A new study by Jha et al.  found that smoking causes 25% of deaths among both men and women smokers between the ages of 35 and 69. Three times as many smokers die compared to nonsmokers. Smokers lose at least one decade of life expectancy. It’s hard to understand why anyone would knowingly begin using an addictive drug that would cut their life short by 10 years, but there’s something attractive about cigarettes that apparently overrides better judgment. Between 1965 and 2010 the prevalence of cigarette smoking in the US dropped from 42% to 19%, but it changed little from 2004 to 2010.

It’s a global problem. Most of the world’s smokers live in low- and middle-income countries. It is estimated that smoking will kill about 1 billion people in the course of the 21st century. That’s bad news.

The good news is that if smokers stop smoking before the age of 40, their risk of death will drop by 90% compared to those who continue to smoke. [Clarification: smokers' life expectancy is 10 years less than that of non-smokers. If they stop smoking before the age of 40, their life expectancy will improve to only one year less than that of never-smokers.]   It’s never too late to stop, but the benefits diminish with age. Smokers who stop at age 45-54 gain 6 years of life, and those who stop at age 55-64 gain 4 years of life.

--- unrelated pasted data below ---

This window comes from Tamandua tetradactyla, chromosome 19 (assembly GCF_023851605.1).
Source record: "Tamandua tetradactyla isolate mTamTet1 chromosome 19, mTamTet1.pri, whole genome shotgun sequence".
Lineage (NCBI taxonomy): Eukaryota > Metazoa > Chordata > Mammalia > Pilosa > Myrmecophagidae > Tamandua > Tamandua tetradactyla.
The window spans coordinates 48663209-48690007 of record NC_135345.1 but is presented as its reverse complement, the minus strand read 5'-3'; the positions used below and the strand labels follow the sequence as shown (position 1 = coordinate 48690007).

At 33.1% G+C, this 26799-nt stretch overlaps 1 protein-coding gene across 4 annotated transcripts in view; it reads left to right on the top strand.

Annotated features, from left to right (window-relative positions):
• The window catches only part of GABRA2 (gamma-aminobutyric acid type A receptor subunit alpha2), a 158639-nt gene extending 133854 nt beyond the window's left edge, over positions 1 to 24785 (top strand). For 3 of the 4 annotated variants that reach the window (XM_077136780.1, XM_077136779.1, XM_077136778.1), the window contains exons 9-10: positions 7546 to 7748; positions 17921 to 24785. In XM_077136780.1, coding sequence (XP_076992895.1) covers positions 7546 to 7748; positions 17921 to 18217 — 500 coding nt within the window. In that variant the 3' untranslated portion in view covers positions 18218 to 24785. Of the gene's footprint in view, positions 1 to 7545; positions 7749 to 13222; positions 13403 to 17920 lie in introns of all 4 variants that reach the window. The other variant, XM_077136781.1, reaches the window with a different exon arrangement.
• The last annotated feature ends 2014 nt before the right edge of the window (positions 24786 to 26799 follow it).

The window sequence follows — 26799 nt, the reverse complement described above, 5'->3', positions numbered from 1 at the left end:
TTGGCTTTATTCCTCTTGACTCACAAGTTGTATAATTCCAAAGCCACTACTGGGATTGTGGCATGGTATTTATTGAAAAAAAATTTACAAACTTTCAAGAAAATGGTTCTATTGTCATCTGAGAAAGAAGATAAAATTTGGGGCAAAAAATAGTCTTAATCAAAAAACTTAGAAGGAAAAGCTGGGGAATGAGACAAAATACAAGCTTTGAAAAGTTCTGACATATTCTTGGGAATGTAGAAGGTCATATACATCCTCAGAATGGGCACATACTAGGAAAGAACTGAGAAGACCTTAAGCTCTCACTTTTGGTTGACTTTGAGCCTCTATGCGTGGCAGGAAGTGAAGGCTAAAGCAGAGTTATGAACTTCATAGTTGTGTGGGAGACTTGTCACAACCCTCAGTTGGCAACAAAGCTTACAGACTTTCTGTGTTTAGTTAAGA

Another New Study

A second study by Thun et al.  looked at trends in smoking-related mortality over different time periods and found that:

The risk of death from cigarette smoking continues to increase among women and the increased risks are now nearly identical for men and women, as compared with persons who have never smoked. Among men, the risks associated with smoking have plateaued at the high levels seen in the 1980s, except for a continuing, unexplained increase in mortality from COPD.

For women, the relative and absolute risks of death from smoking have risen to parity with men for lung cancer, COPD, ischemic heart disease, and stroke. “You’ve come a long way, baby” but now maybe you will wish you hadn’t. As the authors point out, “women who smoke like men die like men.” And it appears that women have more difficulty quitting than men.